Last month was kind of crazy at our home, so we didn’t have book club. I didn’t even finish ready Something Beautiful for God, but we want to read it, so we decided to keep it for March as our older read.
Peter and Anna and I each read Caddie Woodlawn, which is now one of my all-time favorite children’s chapter books! I actually listened to it, and have listened to it perhaps four times! I listen to it on my Audible app at night when I wake up and can’t go back to sleep. (Thank goodness that there is a sleep timer, and I am familiar enough with the story and enjoy it well enough that I sometimes can be back to sleep under 8 minutes–the first sleep timer setting! Lol.)
Caddie Woodlawn is the story of a young tomboy growing up carefree and happy on the Wisconsin frontier with her large family during the Civil War era. The story is based on the life of the author’s grandmother, which is probably what makes it as wonderful (and even more delightful at times!) as Little House on the Prairie, which series I adore.
One of my favorite quotes from Caddie is when her father is talking to her about what he and her mother hope she will understand about women:
It is the sisters and wives and mothers, you know, Caddie, who keep the world sweet and beautiful. What a rough world it would be if there were only men and boys in it, doing things in their rough way! A woman’s task is to teach them gentleness and couresy and love and kindness. It’s a big task, too, Caddie–harder than cutting trees or building mills or dammin grivers. It takes nerve and courage and patience, but good women have those things. They have them just as much as the men who builds bridges and carve roads through the wilderness. A woman’s work is something fine and noble to grow up to, and it is just as important as a man’s. But no man could ever do it so well. I don’t want you to be the silly, affected person with fine clothes and manner whom folks sometimes call a lady. No, that is not what I want fo you, my little girl. I want you to be a woman with a wise and understanding heart, healthy in body and honest in mind.” (p.244)
There is sweetness and goodness and hilarity and delightful romp in this story. And it has one of the best Valentine stories (and example of pure sacrifice) in it ever! (See chapter 14, “A Dollar’s Worth).
Since the children and I finished the younger book in February, we were reading for a new read. I chose this old book from India.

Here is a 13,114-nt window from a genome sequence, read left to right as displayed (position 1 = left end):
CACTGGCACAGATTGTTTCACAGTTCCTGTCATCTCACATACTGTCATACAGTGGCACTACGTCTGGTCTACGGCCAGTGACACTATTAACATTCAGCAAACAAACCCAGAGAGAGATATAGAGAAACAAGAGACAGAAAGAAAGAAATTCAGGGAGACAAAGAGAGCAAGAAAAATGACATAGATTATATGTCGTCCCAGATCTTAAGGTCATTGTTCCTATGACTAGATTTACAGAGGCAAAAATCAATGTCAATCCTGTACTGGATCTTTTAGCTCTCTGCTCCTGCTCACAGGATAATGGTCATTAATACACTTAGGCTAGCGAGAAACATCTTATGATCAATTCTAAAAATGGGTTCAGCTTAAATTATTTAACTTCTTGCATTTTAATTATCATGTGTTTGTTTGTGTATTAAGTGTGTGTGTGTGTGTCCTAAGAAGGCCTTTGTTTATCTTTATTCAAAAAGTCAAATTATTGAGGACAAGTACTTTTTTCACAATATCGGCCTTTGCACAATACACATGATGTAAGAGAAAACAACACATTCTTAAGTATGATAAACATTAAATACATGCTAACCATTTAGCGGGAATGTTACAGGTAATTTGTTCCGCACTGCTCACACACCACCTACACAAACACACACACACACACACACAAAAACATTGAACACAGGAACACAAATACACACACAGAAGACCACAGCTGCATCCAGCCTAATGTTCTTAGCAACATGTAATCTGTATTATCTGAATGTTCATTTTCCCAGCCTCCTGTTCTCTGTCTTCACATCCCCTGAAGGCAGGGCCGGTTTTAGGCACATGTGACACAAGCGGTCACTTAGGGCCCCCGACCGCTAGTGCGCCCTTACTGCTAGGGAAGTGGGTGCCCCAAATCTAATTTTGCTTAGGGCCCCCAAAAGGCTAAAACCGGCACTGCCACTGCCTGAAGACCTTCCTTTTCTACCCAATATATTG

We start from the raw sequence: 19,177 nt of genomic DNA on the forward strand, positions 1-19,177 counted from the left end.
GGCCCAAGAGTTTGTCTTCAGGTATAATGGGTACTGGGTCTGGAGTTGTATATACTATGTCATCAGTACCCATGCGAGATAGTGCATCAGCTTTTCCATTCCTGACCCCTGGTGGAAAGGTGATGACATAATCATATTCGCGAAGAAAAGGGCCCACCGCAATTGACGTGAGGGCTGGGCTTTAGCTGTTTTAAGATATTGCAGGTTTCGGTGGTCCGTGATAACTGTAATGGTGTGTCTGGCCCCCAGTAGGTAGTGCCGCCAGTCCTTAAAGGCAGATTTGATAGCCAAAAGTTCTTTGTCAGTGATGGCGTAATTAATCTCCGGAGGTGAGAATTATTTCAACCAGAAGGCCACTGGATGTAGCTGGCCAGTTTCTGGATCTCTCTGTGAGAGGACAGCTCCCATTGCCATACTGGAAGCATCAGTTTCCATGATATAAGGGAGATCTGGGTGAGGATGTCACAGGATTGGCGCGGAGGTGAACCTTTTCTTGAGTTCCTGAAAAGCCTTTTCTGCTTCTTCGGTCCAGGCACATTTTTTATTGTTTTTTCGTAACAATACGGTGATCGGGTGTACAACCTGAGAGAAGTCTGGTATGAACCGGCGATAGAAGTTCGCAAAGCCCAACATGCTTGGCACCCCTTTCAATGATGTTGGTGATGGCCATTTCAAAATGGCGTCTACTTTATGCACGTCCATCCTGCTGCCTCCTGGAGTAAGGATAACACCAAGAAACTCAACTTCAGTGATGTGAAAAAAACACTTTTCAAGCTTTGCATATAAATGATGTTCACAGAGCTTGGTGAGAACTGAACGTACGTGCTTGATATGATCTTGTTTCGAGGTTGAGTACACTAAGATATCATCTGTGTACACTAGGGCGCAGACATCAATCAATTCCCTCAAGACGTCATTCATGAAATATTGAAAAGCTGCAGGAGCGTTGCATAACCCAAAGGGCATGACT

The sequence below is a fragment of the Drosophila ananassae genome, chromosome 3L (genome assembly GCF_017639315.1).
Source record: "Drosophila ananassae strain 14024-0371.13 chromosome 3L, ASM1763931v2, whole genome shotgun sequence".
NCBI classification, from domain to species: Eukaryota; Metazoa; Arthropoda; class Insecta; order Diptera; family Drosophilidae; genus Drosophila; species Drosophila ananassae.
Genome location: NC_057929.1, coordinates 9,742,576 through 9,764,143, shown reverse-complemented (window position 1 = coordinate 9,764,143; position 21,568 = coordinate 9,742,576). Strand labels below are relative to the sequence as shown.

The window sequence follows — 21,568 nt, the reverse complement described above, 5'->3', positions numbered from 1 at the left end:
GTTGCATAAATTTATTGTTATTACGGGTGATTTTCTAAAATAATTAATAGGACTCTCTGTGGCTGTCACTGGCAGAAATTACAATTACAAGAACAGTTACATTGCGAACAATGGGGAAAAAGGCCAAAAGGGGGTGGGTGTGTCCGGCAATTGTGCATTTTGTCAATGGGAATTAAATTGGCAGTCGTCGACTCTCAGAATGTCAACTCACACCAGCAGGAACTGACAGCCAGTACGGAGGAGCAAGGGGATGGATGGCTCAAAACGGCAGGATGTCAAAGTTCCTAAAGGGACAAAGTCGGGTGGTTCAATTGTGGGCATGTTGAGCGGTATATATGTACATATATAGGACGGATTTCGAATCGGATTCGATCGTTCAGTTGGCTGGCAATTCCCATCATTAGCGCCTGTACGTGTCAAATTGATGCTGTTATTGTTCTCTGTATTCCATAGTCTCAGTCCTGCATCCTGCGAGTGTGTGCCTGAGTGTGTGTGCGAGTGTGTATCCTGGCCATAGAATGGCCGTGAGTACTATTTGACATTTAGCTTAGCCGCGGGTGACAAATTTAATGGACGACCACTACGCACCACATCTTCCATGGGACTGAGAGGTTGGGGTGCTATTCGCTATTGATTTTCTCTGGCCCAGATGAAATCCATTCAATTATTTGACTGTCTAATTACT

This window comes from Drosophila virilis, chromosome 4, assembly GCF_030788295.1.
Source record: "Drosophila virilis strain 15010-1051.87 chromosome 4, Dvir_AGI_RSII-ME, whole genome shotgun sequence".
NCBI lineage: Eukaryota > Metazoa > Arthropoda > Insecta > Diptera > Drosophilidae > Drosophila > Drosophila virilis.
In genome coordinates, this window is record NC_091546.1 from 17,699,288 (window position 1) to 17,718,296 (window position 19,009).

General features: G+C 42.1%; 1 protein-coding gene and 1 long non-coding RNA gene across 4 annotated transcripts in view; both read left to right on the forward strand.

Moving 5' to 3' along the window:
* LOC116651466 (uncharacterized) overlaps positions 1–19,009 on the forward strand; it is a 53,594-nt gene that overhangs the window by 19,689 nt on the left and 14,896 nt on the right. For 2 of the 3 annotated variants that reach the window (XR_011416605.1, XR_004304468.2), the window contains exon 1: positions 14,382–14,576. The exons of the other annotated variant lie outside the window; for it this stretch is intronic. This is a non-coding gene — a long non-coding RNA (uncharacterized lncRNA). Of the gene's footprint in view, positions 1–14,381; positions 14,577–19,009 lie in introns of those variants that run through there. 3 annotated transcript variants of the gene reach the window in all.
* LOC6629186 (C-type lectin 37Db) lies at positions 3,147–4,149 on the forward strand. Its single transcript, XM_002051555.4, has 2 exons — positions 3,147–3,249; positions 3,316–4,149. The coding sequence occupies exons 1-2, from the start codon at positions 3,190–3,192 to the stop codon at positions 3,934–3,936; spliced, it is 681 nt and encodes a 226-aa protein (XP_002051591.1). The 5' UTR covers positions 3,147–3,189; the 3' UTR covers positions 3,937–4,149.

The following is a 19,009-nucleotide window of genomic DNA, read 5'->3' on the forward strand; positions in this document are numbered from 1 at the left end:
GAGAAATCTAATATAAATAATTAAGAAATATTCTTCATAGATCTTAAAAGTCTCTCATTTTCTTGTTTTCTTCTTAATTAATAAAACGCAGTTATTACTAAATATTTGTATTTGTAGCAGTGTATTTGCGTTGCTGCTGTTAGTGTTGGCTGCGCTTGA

Gay-Neck:The Story of a Pigeon is a truly odd-sounding title, and the plot seems stranger still: the story of a pigeon. I wondered what could be so interesting in it to have won a Newberry award!
We had no idea how intriguing and beautiful this adventurous tale could be! We have only been reading it aloud together (me, Peter, and Anna) this week, and already we look forward to every evening. It is such lovely prose! Tonight we read a hair-raising tale of a the pigeon’s owner and two fellow travelers who spent a night in a banyan tree in India, complete with death-defying moments and dangerous beasts. Here’s just a little sample:
When they had gone the frogs croaked, insects buzzed continually and owls hooted. Noise, like a diamond, opened its million facets. Sounds leaped at one’s hearling like the dart of sunlight into unprotected eyes. A boar passed, cracing and breaking all before him. Soon the frogs stopped croaking, and way down on the floor of the jungle we heard the tall grass and other undergrowth rise like a haycock, then with a sigh fall back. That soft sinister sigh like the curling up of spindrift drew nearer and near, then. . . it slowly passed our tree. Oh, what a relief! It was a constrictor going to the water-hole. We stayed on our tree-top as still as its bark–Ghond [their leader] was afraid that our breathing might betray our position to the terrible python. (p.62)
This is NOT just a story about a boy who loves training his pigeon. “Holy Moly,” as one of my children would say. It is SO much more! (You should read about the eaglets leaving their eyrie for the first time, and the wild, rampaging elephant ripping limbs off the banyan tree right where they sat!)
Both Caddie Woodlawn and Gay-Neck are Newberry Award winners.